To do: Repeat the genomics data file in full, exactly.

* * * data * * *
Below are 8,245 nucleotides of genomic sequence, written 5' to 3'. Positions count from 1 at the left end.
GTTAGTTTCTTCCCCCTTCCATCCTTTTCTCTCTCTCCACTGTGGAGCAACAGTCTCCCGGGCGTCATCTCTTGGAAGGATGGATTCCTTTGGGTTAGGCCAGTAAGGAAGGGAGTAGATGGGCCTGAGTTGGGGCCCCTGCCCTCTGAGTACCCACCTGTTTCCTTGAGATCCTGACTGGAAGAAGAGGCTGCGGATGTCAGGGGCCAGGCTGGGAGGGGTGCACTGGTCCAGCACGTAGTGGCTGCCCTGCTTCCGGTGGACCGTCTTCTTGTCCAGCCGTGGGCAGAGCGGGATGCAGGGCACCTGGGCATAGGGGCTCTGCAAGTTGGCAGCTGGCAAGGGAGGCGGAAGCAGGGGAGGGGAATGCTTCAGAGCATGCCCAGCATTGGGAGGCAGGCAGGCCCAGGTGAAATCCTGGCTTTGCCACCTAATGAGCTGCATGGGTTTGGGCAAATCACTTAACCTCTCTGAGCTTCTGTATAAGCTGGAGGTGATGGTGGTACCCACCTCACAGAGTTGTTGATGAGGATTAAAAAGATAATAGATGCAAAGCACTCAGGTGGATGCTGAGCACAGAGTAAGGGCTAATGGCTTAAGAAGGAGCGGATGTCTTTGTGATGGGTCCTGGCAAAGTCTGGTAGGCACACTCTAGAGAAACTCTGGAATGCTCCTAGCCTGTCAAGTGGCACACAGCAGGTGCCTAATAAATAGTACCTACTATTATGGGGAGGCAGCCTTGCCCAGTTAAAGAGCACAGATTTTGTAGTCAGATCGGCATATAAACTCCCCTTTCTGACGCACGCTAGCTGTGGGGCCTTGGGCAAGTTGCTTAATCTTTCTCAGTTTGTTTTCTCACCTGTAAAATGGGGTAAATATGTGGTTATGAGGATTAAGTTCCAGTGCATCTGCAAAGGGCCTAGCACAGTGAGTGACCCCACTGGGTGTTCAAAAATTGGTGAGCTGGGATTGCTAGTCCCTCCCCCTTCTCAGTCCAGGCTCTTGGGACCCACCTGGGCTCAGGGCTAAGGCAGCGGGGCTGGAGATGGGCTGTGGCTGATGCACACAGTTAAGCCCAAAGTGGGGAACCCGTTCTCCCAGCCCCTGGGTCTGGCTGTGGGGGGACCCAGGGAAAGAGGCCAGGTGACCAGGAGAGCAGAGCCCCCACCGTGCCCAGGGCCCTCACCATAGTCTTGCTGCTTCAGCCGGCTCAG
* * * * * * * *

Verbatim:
Below are 8,245 nucleotides of genomic sequence, written 5' to 3'. Positions count from 1 at the left end.
GTTAGTTTCTTCCCCCTTCCATCCTTTTCTCTCTCTCCACTGTGGAGCAACAGTCTCCCGGGCGTCATCTCTTGGAAGGATGGATTCCTTTGGGTTAGGCCAGTAAGGAAGGGAGTAGATGGGCCTGAGTTGGGGCCCCTGCCCTCTGAGTACCCACCTGTTTCCTTGAGATCCTGACTGGAAGAAGAGGCTGCGGATGTCAGGGGCCAGGCTGGGAGGGGTGCACTGGTCCAGCACGTAGTGGCTGCCCTGCTTCCGGTGGACCGTCTTCTTGTCCAGCCGTGGGCAGAGCGGGATGCAGGGCACCTGGGCATAGGGGCTCTGCAAGTTGGCAGCTGGCAAGGGAGGCGGAAGCAGGGGAGGGGAATGCTTCAGAGCATGCCCAGCATTGGGAGGCAGGCAGGCCCAGGTGAAATCCTGGCTTTGCCACCTAATGAGCTGCATGGGTTTGGGCAAATCACTTAACCTCTCTGAGCTTCTGTATAAGCTGGAGGTGATGGTGGTACCCACCTCACAGAGTTGTTGATGAGGATTAAAAAGATAATAGATGCAAAGCACTCAGGTGGATGCTGAGCACAGAGTAAGGGCTAATGGCTTAAGAAGGAGCGGATGTCTTTGTGATGGGTCCTGGCAAAGTCTGGTAGGCACACTCTAGAGAAACTCTGGAATGCTCCTAGCCTGTCAAGTGGCACACAGCAGGTGCCTAATAAATAGTACCTACTATTATGGGGAGGCAGCCTTGCCCAGTTAAAGAGCACAGATTTTGTAGTCAGATCGGCATATAAACTCCCCTTTCTGACGCACGCTAGCTGTGGGGCCTTGGGCAAGTTGCTTAATCTTTCTCAGTTTGTTTTCTCACCTGTAAAATGGGGTAAATATGTGGTTATGAGGATTAAGTTCCAGTGCATCTGCAAAGGGCCTAGCACAGTGAGTGACCCCACTGGGTGTTCAAAAATTGGTGAGCTGGGATTGCTAGTCCCTCCCCCTTCTCAGTCCAGGCTCTTGGGACCCACCTGGGCTCAGGGCTAAGGCAGCGGGGCTGGAGATGGGCTGTGGCTGATGCACACAGTTAAGCCCAAAGTGGGGAACCCGTTCTCCCAGCCCCTGGGTCTGGCTGTGGGGGGACCCAGGGAAAGAGGCCAGGTGACCAGGAGAGCAGAGCCCCCACCGTGCCCAGGGCCCTCACCATAGTCTTGCTGCTTCAGCCGGCTCAG